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Bryant still trying to write happy ending

Last tango in 2007-2008?

They don’t renew storied rivalries the way they used to although, happily for the Finals, the Scandal of the Century -- or at least Tuesday, Wednesday and Thursday -- took the weekend off.

For three days, it seemed as if this basketball series were missing the basketball amid saturation coverage of defrocked referee Tim Donaghy’s claims.

Now it seems as if this basketball series is missing an actual series.

Not that the Lakers’ 3-1 deficit means it’s over, although you’d have to say their margin of error has shrunk dramatically.

One way or another, this was always going to be about Kobe Bryant, who would be hailed as the game’s best player or dismissed as a tragically flawed, teammate-spurning figure who hasn’t won one single title without Shaquille O’Neal. Guess which version they’re cueing up?

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“Sounds like everybody is getting their ‘what happens when we lose’ stories together, huh?” said Derek Fisher, laughing, after being asked the third question about Bryant’s relationship with his teammates Saturday.

On the other hand, after what Bryant has been through in his career, what’s left for anyone to say?

As long as he isn’t accused of tanking the last game, it’ll be better than two springs ago.

As long as he doesn’t torch the Lakers’ directory from Kareem Abdul-Jabbar to Tex Winter, it’ll be better than last spring.

As long as Kobe doesn’t bite a teammate in the neck like Dracula, no one can say anything that wasn’t said up to the moment he got his MVP trophy and ESPN News anchor David Lloyd, noting the byplay with the other Lakers, mused:

“I don’t think I knew that Kobe was a well-liked guy on that team until this press conference. . . . He’s become a part of that team. I’m not sure he was before.”

If you had spent the preceding three seasons yoked to a team you couldn’t get out of the first round with, much less win a title, what’s the problem now?

If Bryant got nothing else out of those three seasons, other than an amazing highlight reel, it was the perspective he needed -- badly.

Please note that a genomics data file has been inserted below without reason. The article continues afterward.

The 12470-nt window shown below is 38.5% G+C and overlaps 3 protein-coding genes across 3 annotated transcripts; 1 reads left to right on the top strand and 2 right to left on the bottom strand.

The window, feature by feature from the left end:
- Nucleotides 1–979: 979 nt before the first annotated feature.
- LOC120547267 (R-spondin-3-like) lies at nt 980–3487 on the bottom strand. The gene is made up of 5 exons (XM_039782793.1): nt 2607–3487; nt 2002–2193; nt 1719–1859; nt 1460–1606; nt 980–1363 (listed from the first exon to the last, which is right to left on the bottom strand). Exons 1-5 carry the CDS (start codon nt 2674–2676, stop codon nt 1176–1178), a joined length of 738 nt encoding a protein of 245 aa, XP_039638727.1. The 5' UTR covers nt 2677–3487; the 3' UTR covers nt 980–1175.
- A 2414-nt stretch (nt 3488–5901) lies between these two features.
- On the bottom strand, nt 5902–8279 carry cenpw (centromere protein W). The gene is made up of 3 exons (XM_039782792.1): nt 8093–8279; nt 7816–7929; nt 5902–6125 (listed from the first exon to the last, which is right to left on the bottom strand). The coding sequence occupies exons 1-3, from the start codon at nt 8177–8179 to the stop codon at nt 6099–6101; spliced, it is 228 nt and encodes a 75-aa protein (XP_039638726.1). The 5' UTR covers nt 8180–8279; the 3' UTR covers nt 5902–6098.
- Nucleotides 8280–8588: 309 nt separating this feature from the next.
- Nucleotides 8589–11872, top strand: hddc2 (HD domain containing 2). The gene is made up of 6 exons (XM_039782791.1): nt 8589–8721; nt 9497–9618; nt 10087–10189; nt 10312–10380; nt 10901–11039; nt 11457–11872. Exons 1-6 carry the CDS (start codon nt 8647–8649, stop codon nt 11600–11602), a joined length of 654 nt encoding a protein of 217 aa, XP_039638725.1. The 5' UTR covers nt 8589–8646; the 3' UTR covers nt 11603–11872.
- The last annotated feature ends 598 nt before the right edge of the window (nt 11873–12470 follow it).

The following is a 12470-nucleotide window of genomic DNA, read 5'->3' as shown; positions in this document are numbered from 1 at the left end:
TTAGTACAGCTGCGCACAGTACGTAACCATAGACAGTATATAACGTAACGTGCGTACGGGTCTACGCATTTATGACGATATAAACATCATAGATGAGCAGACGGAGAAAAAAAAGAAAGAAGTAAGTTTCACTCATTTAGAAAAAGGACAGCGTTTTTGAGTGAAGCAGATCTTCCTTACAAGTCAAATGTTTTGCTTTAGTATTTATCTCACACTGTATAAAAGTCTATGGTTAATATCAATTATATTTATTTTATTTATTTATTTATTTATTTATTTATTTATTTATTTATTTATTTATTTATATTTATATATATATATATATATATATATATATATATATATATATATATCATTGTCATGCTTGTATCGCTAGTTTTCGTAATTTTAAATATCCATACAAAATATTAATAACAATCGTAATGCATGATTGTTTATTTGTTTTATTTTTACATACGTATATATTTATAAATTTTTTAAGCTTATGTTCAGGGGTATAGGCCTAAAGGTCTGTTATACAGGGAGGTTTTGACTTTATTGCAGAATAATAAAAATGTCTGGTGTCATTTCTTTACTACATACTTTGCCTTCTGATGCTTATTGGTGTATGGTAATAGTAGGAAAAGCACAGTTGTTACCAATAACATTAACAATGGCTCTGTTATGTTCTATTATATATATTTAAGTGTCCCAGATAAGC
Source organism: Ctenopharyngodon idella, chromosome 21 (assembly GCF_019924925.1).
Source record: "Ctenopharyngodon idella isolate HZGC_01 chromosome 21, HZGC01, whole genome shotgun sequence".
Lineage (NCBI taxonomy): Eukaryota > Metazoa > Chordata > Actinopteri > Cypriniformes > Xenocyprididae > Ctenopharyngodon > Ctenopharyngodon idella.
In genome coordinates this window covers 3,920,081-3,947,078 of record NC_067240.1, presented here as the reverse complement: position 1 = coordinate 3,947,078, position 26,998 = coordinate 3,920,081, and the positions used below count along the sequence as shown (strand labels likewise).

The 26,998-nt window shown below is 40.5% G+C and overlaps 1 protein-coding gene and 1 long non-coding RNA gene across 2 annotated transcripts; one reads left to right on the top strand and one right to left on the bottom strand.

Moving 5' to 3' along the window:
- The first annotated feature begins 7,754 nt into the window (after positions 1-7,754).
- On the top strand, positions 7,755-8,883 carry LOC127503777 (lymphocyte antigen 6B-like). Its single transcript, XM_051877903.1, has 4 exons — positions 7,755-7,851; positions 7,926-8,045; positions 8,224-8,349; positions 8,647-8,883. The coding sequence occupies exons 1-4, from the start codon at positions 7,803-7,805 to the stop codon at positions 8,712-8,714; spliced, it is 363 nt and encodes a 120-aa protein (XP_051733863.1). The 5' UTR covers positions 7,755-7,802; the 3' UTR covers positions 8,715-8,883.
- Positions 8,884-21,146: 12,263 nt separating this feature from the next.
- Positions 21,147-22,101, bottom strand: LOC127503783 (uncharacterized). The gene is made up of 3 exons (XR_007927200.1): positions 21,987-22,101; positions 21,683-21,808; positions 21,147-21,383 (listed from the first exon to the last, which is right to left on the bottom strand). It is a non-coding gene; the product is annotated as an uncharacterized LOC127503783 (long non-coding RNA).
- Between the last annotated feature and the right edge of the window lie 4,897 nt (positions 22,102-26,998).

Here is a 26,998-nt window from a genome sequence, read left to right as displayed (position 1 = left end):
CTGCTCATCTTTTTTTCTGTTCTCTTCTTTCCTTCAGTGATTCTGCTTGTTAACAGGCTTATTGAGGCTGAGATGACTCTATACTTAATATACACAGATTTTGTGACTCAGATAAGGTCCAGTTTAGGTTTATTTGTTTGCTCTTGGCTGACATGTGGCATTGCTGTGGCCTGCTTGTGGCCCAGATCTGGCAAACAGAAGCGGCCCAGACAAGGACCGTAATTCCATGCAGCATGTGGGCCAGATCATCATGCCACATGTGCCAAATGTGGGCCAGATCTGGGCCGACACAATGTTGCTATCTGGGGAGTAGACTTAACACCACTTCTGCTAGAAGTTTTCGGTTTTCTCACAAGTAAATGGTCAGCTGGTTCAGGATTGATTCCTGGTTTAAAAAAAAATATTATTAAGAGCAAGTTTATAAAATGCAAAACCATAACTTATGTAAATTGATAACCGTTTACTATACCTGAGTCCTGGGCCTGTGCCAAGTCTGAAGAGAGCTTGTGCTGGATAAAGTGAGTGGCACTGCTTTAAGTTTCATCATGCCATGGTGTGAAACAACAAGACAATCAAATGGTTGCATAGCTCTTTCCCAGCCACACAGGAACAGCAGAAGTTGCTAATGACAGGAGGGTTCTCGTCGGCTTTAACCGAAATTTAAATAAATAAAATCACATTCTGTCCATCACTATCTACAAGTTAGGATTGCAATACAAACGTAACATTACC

His serene confidence turned into edgy defiance. He even entertained doubts about his lifelong crusade, although he hid it as only he could.

In a little-noted first-person article for Dime Magazine in 2006, the man who said he knew that he had a “fate” awaiting him, not just a career -- at 5 years old -- wondered what it was all about.

“Am I supposed to obsess myself with winning, only to win, retire and wonder if all my sacrifices were worth it?” Bryant wrote. “Is it OK for me to sacrifice time away from my children, time watching them grow up, missing Easter, Christmas and other special events, to win a ring?”

Not that there seemed to be any rings in his immediate future, whatever they were worth. It was more like Bryant felt as if he had been wadded up and thrown away.

“I have been an outcast my entire life,” he wrote. “From being the only black kid in town in Italy all the way to when I was 17 and playing in the NBA.

“What separated me from others more consistently than skin color or age was my hunger. My mission. I’ve always been made to feel there was something wrong with wanting to win so badly and wanting to become the best at what you do. . . .

“I have faced so much criticism for my drive that at times it has alienated me from the majority, the people who are comfortable with second place, the people who hate me because I am not.”

Whether this is a plot reversal or a miracle, Bryant richly deserves it, even if he blew up last spring and lucked into staying because no trade could be found last fall.

Only someone with his commitment that goes beyond anything ever seen before could have seen this through.

So here he is . . . isn’t he?

Asked Saturday if he wanted an extension this summer, Bryant deflected the question as season-is-over stuff.

When the season is over, he’ll probably say the same thing. If the Lakers ask him to extend, I’d guess he’ll say no unless they’ve just won a title and perhaps not even then.

Being Kobe is preserving your options to the very end, waiting to see Andrew Bynum rejoin them next fall and what happens after that, all the way to July 1, 2009, the day Bryant can opt out.

If he glares at his teammates until it looks as if he might melt one, it makes a big difference if they improve as much as they did this season . . . not to mention the 21-year-old 7-footer they’ll get back next fall.

In the meantime, Coach Phil Jackson, who has seen this before in the days when Michael Jordan called teammates “my supporting cast,” says it’s fine.

“I think that’s an energy that a lot of players can’t stand up to,” Jackson said, “but we try to find players that can.”

On one hand, Zen. On the other, Kobe.

Of course, being Kobe is being amazed anyone could think this series is over.

For Bryant, the present is precious, the future uncertain -- something else you learn when you win your third title at 23 . . . then go years wondering when you’ll get another chance.

So there he was Saturday, looking as buoyant as if the Lakers were up, 3-1.

Actually, if they had been ahead, he would have been businesslike. Now, what the heck?

Describing his daughters’ dismay at the team’s predicament, which is apparently nonexistent, he said they just wanted him to read Harry Potter for them

“It was awesome,” said Bryant. "[Harry] had more problems dealing with Voldemort than what we have dealing with the media and the Celtics. So that was pretty awesome.”

Don’t cry for him, America.

Perspective, it’s everything.

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mark.heisler@latimes.com


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